4 Spiritual Disciplines Pastors Often Neglect

“I have a hunch that we often unintentionally miss these practices. As you read each one, ask yourself when you last practiced it.”

The terms spiritual disciplines and spiritual formation have taken center stage in many churches and pastor conversations today.

Essentially, they refer to what we do to build healthy souls. And we all want that. They serve as means to an end—to become more like Jesus—not as ends in themselves. And the most common ones include Bible reading, fasting and prayer.

While I believe that most pastors somewhat regularly practice the main ones, I have a hunch that we may often unintentionally miss the following four. As you read each one, ask yourself when you last practiced it.

1. Not having to have the last word.

Keith Meyer, pastor and author, tells a story about a student in one of Dallas Willard’s classes. At the end of one class, a student rudely challenged him with a question. With Dallas’ keen mind he could have crushed him with an answer. Yet, he gently responded with, “Well, that’s a great question and a good time to end class.”

After the class, several angry and supportive students came up to him asked why he didn’t answer. He said, “I was practicing the discipline of not having to have the last word.”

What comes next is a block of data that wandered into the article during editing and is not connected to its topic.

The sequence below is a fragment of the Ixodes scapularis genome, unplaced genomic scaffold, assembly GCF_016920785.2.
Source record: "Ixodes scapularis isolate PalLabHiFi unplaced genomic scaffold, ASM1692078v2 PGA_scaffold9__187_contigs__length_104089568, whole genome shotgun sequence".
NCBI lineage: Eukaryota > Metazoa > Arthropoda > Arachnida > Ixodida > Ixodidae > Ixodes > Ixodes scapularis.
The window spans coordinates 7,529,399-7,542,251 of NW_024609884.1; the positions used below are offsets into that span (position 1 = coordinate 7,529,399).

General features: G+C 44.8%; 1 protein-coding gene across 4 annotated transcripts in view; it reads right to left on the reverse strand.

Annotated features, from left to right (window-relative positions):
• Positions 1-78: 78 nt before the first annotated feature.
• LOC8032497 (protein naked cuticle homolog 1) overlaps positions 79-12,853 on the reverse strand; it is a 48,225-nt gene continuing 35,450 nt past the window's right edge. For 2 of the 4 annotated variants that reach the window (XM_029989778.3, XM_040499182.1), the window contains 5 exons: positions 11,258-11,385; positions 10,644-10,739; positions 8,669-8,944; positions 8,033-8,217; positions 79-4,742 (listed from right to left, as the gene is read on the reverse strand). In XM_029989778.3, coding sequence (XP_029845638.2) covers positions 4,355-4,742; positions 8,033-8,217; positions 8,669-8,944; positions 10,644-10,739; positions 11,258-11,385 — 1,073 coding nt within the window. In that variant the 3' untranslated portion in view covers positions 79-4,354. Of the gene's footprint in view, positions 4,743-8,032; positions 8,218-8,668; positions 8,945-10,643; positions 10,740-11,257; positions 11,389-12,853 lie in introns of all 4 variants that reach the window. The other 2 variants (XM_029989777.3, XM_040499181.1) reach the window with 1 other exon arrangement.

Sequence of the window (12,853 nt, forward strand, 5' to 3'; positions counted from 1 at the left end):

2. Solitude for the extrovert and community for the introvert.

Introverts usually practice solitude easily, yet may find it difficult to intentionally break their alone time to be with others. The opposite holds true for the extrovert. Silence and solitude can feel excruciating for an extrovert.

Yet, we often need to do the opposite of what comes easy for the greatest impact on our souls.

From Outreach Magazine  Nick Hall: Putting Christ at the Pulse of the Next Generation

[Nine life habits of people who are wise.]

3. Submission for a Type-A personality.

This reflects my personality. I like to be in charge and lead the way. It’s hard for me to take the back seat. Yet when I do so with a right heart, it counters the temptation to become prideful.

4. Confession

No one likes to be wrong. But when we do wrong—when we sin—Scripture tells us to confess it. It is easier to confess it to God in private. It’s hard to confess it to others against whom we’ve sinned. Yet when we appropriately confess our sin to others, God gives us a deep sense of cleansing and peace in our souls.

What other disciplines do pastors often miss?

Charles Stone is the senior pastor of West Park Church in London, Ontario, Canada, the founder of StoneWell Ministries and the author of several books, including most recently Brain-Savvy Leaders: The Science of Significant Ministry. This post was originally published on CharlesStone.com.